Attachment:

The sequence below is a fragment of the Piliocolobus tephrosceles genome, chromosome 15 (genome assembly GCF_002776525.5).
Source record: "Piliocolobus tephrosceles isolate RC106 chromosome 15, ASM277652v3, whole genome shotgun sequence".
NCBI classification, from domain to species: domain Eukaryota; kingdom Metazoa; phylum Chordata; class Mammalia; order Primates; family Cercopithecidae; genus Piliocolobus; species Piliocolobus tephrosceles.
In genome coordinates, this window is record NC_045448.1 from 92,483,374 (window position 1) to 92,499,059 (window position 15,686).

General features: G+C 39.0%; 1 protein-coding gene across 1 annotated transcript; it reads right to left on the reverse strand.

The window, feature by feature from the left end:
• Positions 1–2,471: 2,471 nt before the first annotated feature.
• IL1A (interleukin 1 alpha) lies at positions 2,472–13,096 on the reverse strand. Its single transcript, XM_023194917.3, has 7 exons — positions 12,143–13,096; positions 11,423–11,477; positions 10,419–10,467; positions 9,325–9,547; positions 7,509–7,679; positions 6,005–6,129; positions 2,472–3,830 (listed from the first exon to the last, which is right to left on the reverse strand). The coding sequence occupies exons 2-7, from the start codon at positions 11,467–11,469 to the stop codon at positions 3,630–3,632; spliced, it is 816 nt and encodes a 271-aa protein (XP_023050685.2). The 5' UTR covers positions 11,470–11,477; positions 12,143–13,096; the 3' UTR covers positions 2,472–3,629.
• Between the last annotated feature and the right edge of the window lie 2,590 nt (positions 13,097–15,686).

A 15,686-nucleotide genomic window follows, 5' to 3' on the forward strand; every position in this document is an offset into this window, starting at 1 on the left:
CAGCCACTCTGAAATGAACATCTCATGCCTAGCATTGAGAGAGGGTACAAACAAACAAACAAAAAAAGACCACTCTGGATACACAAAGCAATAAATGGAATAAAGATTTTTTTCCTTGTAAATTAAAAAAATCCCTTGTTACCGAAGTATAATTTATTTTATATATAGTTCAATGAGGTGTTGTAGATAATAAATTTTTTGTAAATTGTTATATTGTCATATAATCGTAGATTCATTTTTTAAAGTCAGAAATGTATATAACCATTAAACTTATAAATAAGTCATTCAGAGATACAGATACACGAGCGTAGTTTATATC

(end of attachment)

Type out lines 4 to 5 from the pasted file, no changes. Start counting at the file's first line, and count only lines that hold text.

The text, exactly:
In genome coordinates, this window is record NC_045448.1 from 92,483,374 (window position 1) to 92,499,059 (window position 15,686).

General features: G+C 39.0%; 1 protein-coding gene across 1 annotated transcript; it reads right to left on the reverse strand.